Companies are choosing instead to stay private for longer. A 2022 Hamilton Lane article noted that the average age of a new public company within the technology sector had increased from 4.5 years in 1999 to more than 12 years in 20205. Roughly 60% of unicorn companies (those reaching private market valuations of $1 billion or more) stay private for at least nine years.

Multiple reasons are at play. Going public involves sizable initial listing expenses, onerous ongoing regulatory compliance and complex accounting obligations. Private companies are accountable to a smaller group of shareholders. They can retain more control over the strategic direction of the business and day-to-day operations, with less short-term scrutiny of performance, transactions and expenses.

Limited public returns

With private investors capturing a greater share of returns prior to going public, noted former banker Satyajit Das, public investors may suffer in the long run, “as evidenced by the poor post-IPO performance of many private investor-owned companies after adjustment for market movements.”6

FT analysis of Dealogic data shows that of the more than 400 listings where companies raised at least $100 million between 2019 and 2021, more than three-quarters are below their IPO price, with a median post-IPO return of minus 44%7.

And as many businesses opt to stay private for longer, “public markets risk becoming narrower, limiting diversification opportunities,” Das added.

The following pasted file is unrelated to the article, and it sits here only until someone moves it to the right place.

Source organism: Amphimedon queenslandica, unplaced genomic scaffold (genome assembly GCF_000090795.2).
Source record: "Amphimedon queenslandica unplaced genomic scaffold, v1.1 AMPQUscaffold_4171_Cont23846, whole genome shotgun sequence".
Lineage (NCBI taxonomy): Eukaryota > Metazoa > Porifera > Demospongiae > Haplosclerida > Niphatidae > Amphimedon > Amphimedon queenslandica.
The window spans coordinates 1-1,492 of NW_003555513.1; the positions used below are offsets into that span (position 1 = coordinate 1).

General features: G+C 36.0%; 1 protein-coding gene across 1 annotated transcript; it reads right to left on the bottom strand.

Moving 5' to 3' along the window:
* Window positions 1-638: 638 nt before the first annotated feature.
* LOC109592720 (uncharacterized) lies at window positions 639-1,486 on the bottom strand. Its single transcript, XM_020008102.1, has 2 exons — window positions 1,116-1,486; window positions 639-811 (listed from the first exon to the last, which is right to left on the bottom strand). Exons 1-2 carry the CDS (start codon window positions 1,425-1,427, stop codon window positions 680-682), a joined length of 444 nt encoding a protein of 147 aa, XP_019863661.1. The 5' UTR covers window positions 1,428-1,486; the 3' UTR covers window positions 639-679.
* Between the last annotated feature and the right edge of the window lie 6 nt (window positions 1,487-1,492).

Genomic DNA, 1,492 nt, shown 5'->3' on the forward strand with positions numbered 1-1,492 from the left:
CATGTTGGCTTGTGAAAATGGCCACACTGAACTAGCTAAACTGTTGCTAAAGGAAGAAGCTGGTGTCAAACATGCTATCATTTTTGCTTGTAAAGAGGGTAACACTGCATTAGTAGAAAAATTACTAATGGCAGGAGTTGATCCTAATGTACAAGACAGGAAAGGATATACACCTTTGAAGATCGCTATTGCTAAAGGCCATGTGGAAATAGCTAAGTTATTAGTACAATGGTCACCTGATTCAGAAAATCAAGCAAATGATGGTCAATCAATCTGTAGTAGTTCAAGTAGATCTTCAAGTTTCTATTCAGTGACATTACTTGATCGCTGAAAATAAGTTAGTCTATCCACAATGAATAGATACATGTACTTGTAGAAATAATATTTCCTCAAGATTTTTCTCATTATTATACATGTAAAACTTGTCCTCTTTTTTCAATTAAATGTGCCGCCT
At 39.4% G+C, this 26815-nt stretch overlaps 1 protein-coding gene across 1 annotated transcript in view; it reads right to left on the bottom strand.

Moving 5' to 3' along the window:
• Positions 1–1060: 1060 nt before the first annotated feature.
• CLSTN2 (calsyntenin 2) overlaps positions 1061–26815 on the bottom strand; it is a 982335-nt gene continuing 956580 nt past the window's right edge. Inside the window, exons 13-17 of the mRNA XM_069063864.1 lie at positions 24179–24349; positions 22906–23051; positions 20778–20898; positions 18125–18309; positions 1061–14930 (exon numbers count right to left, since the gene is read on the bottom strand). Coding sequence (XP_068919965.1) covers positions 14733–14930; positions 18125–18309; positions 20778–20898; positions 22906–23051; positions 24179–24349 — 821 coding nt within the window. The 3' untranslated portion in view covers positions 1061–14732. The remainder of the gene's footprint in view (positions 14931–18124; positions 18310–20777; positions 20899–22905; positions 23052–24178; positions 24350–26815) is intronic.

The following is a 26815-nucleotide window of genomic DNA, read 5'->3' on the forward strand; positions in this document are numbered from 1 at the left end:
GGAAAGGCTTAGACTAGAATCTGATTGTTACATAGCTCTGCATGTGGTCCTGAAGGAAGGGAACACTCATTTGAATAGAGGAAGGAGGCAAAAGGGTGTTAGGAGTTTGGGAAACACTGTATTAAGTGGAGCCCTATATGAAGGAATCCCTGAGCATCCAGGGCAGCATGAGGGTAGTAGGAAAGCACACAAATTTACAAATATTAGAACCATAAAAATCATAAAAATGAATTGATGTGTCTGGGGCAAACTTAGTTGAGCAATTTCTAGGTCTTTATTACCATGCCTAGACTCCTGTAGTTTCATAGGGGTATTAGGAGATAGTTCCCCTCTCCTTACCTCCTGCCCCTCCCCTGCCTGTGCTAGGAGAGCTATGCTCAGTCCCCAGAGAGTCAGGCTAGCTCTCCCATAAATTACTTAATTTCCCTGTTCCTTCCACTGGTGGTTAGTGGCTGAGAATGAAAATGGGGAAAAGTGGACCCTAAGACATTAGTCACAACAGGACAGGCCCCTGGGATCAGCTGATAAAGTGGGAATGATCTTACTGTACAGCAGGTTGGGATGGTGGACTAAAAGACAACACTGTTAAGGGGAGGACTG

With companies experiencing more of their growth trajectory outside the public market domain, allocations to private markets have become essential. Individual investors increasingly appreciate this. But without the investment allocation sizes of institutions, they have hitherto been unable to tap into those private market opportunities.

Fortunately, that is now changing.

This content is for information purposes only. Treble Peak does not provide investment or tax advice, and information on this website should not be construed as such. Potential investors should seek specialist independent tax and financial advice before investing in any alternative investment.  Past performance is not a reliable guide to future returns. Your capital is at risk.


  1. Preqin, “Investor Outlook: Alternative Assets, H2 2023“, 22 August 2023 ↩︎
  2. Robert Buckland, “The logic of the de-equitisation trade“, The Financial Times, 10 August 2023 ↩︎
  3. Julio Suarez, “AFME Q2 2023 Equity Primary Markets and Trading Report“, AFME, 2 August 2023 ↩︎
  4. Michael B. McDonald, “The shrinking stock market“, Science Direct, Journal of Financial Markets
    Volume 58, March 2022, 100664 ↩︎
  5. Hamilton Lane, “Private Market Investing: Staying Private Longer Leads to Opportunity“, 14 April 2022 ↩︎
  6. Satyajit Das, “Expanding private markets are redefining their public counterparts“, The Financial Times, 21 July 2023 ↩︎
  7. Sujeet Indap, “Private equity circles fallen stars of pandemic IPO boom“, The Financial Times, 18 October 2022 ↩︎